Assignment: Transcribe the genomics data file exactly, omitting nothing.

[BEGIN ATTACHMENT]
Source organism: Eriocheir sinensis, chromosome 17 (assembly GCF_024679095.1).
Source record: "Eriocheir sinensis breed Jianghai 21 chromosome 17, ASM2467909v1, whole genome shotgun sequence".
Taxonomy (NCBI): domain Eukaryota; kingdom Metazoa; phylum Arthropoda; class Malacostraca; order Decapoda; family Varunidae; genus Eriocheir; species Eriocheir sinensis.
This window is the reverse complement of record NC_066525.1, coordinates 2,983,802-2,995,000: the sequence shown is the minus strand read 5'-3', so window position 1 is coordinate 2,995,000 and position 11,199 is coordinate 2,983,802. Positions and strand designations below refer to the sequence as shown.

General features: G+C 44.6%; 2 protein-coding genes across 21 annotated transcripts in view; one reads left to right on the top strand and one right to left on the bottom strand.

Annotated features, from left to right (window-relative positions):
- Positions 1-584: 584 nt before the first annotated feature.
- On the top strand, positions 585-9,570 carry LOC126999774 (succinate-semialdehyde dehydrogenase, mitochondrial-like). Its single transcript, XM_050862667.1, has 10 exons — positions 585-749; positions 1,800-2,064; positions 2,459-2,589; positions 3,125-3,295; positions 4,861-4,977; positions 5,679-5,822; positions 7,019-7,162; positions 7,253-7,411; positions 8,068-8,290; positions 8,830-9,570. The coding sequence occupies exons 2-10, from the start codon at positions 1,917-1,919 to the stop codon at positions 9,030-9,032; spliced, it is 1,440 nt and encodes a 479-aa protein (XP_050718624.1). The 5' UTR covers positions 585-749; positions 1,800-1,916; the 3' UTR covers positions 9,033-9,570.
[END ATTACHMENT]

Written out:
Source organism: Eriocheir sinensis, chromosome 17 (assembly GCF_024679095.1).
Source record: "Eriocheir sinensis breed Jianghai 21 chromosome 17, ASM2467909v1, whole genome shotgun sequence".
Taxonomy (NCBI): domain Eukaryota; kingdom Metazoa; phylum Arthropoda; class Malacostraca; order Decapoda; family Varunidae; genus Eriocheir; species Eriocheir sinensis.
This window is the reverse complement of record NC_066525.1, coordinates 2,983,802-2,995,000: the sequence shown is the minus strand read 5'-3', so window position 1 is coordinate 2,995,000 and position 11,199 is coordinate 2,983,802. Positions and strand designations below refer to the sequence as shown.

General features: G+C 44.6%; 2 protein-coding genes across 21 annotated transcripts in view; one reads left to right on the top strand and one right to left on the bottom strand.

Annotated features, from left to right (window-relative positions):
- Positions 1-584: 584 nt before the first annotated feature.
- On the top strand, positions 585-9,570 carry LOC126999774 (succinate-semialdehyde dehydrogenase, mitochondrial-like). Its single transcript, XM_050862667.1, has 10 exons — positions 585-749; positions 1,800-2,064; positions 2,459-2,589; positions 3,125-3,295; positions 4,861-4,977; positions 5,679-5,822; positions 7,019-7,162; positions 7,253-7,411; positions 8,068-8,290; positions 8,830-9,570. The coding sequence occupies exons 2-10, from the start codon at positions 1,917-1,919 to the stop codon at positions 9,030-9,032; spliced, it is 1,440 nt and encodes a 479-aa protein (XP_050718624.1). The 5' UTR covers positions 585-749; positions 1,800-1,916; the 3' UTR covers positions 9,033-9,570.